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Walking with Elephants in Thailand

by Kate Dernocoeur, guest blogger

 She pads up the dirt road like someone quietly scuffing in leather slippers. If I close my eyes, it’s all I hear: scuff…scuff…scuff. Slow. Meditative. I could get lost in the peace of it.

She’s an ex-addict. When she came here, it took three weeks to detox her from the amphetamines she’d been given so she could work for one of her owners 12 hours a day, and for the other the rest of the time.

When I met her, she was my age—52—and safe at last. The two-ton elephant behind which I was walking will live out her years at Elephant Nature Park, a wonderful place in the hills an hour’s drive outside Chiang Mai, Thailand.The 90 acre park, situated on a bend in the Mae Taeng River, is shared by volunteers, staff, and mahouts (elephant handlers, one per elephant) with more than three dozen elephants. It is a quiet place, interrupted not even by internet bandwidth or cell coverage.

I knew little about these amazing creatures before spending two weeks in 2005 as a volunteer to help walk, bathe, and feed them. You can meet them, too, by going to and learning about this award-winning conservation effort founded by Lek Chaillert, a tiny woman with a huge heart, in 1996. All of the elephants have stories, many heart-wrenching, of abuse and neglect. They range in age from 8 months to 86 years old. None will ever again face the indignity or disrespect of (illegal) logging, farming, or even soccer-playing, painting, or giving rides to tourists. The elephants at Elephant Nature Park have only to be elephants, and thereby delightful ambassadors to visitors who come to see them in their natural glory.

 What an experience! Every day, I strode alongside the herd on its walkabout  up the road and back.  We also scrambled up the hill to tie strips of cloth blessed by Buddhist monks on trees, to prevent deforestation.  In the heat of midday, an elephant is wonderful portable shade.



Bathing twice a day meant ambling to the riverside beach, splashing in, and finding someone to scrub and toss water with a basin. The elephants love water.  Even better: mealtime! According to“Elephants in Thailand,” by Adam Flinn , elephants consume about 300-600 pounds of fodder and 40 gallons of water daily (which is why keeping them in the city is dastardly). About 1:00 pm every day, a truck arrived filled with squash, bananas, pineapple, cucumbers, and more. We offloaded and rinsed it of pesticides, then fed the elephants from the feeding platform. Later, some were not above doing a bit of food scavenging!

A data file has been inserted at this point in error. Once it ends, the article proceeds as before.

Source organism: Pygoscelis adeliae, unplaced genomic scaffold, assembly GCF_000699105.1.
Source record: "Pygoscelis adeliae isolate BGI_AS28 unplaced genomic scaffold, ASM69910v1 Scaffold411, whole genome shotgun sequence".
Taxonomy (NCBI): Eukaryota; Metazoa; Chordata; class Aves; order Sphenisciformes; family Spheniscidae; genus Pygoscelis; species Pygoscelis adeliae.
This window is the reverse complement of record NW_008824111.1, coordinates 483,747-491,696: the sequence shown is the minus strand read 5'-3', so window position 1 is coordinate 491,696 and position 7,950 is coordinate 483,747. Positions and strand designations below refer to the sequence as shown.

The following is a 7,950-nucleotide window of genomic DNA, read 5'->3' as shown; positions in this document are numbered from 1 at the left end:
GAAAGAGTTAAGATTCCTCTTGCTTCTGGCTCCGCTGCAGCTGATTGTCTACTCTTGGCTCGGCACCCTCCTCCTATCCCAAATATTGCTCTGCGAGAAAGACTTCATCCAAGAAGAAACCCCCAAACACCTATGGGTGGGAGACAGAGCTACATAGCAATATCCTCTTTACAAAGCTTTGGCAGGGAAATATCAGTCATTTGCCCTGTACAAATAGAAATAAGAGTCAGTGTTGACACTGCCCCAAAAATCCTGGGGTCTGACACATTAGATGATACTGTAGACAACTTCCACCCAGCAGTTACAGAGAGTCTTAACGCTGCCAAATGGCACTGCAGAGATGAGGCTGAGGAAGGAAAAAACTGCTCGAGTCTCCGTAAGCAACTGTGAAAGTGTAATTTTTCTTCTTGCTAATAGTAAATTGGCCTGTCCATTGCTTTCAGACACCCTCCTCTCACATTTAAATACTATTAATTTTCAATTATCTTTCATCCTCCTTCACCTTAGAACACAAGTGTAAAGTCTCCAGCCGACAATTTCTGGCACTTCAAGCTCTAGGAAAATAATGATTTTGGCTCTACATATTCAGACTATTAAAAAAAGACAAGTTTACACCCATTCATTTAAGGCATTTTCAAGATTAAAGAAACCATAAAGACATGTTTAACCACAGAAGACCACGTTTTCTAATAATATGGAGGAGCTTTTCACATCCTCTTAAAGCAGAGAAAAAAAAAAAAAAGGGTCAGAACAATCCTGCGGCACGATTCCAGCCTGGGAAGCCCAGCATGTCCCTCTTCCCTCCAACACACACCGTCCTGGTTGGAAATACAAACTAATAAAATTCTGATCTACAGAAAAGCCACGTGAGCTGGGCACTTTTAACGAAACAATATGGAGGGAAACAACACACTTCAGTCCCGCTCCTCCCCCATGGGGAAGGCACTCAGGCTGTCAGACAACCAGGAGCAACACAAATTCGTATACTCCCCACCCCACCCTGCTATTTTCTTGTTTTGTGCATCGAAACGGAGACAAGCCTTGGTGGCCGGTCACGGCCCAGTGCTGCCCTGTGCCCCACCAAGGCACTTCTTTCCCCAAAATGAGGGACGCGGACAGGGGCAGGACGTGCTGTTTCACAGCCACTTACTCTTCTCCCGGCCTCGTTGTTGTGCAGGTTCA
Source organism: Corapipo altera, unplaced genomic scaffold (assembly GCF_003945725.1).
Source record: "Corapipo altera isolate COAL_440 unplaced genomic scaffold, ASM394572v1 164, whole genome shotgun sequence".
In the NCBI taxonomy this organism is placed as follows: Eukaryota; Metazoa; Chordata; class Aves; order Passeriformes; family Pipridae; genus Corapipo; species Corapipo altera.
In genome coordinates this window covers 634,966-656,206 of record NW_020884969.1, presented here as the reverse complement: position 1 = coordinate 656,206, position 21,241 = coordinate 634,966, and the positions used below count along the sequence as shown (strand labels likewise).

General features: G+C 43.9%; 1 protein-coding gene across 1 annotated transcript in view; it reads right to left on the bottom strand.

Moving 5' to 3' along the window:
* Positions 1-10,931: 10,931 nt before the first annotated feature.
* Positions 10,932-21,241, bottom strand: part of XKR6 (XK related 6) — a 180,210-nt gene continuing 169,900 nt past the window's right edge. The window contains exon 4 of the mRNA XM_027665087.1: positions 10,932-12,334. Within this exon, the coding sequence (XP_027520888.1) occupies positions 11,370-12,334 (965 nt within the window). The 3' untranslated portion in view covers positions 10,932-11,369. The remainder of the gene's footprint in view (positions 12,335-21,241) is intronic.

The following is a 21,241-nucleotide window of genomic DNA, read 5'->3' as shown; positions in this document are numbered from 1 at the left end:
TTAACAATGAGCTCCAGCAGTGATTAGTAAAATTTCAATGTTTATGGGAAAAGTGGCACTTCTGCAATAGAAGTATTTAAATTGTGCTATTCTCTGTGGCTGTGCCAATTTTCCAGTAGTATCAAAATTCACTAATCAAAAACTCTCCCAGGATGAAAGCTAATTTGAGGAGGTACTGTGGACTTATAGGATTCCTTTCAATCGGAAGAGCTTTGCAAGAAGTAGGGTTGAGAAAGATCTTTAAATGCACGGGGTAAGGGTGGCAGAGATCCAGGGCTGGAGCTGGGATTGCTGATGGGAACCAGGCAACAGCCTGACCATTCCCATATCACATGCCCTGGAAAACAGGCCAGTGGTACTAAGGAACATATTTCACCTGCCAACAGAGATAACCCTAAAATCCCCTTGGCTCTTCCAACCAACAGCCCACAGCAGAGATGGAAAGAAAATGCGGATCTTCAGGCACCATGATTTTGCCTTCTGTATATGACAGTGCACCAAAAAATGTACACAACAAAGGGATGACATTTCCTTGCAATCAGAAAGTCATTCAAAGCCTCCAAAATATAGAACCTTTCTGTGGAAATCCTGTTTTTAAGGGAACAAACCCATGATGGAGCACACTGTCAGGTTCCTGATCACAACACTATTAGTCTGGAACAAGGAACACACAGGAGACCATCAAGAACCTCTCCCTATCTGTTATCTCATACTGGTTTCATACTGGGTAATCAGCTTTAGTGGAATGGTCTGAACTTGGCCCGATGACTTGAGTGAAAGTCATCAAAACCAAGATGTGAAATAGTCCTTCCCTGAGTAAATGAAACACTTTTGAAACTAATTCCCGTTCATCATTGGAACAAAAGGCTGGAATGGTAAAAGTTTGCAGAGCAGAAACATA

Lek’s dream is to conserve habitat and preserve the Asian elephant. From millions of elephants roaming much of the planet at one time, according to Flinn, there are maybe 30,000 Asian elephants left, and only three or four thousand in Thailand (down from over 100,000 at the start of the 20th century). May we all see the benefit of her efforts.



Here’s Kate giving her elephant friend a cool down during her experience at the Elephant Nature Park.   Her next adventure: walking across Africa.  We hope she’ll share her experiences here on


Post Author
Susan J. Smith
Susan's career includes writing for newspapers, lots of community work and a wonderful family life. Now she is enjoying traveling, photography and writing for DesignDestinations and Grand Rapids Magazine. She welcomes you on her journey and appreciates your comments.


  1. posted by
    Jan 18, 2012 Reply

    Amazing creatures… so easy to fail to appreciate.

    I had been seriously interested in natural history for more than forty years before I “got it”. I’d seen elephants in zoos, circuses.

    Everyone (?) knows how magical dolphins are… elephants are the same, for many of the same reasons: Highly intelligent, empathetic. Intense family relationships… even more than dolphins, I would say.

    My epiphany came sitting in an open Land Cruiser on the banks of the Chobe River, northern Botswana amidst a herd of wild elephants. Some of the older elephants came over, very sedate and dignified and checked us out. The benign scrutiny of their eyes is hard to describe, but changed my appreciation for these wondrous beasts. No longer were they just the great gray lumps which stood around, bored to dementia, in zoo compounds. This is not a rant against zoos… they do good work… but knowing elephants through those in zoos is like knowing humans through those in nursing homes.

    • posted by
      Jan 18, 2012 Reply

      I totally agree.  I too have seen elephants in Botswana. Had  several different experiences including one where we got between a Mama and her baby.  Wow.  She raised and extended her ears and took off after us.  Fortunately our jeep could go faster than she could.  We got out of there.  

      There is something really fascinating about elephants and I appreciate Kate sharing her experience in Thailand with us.   

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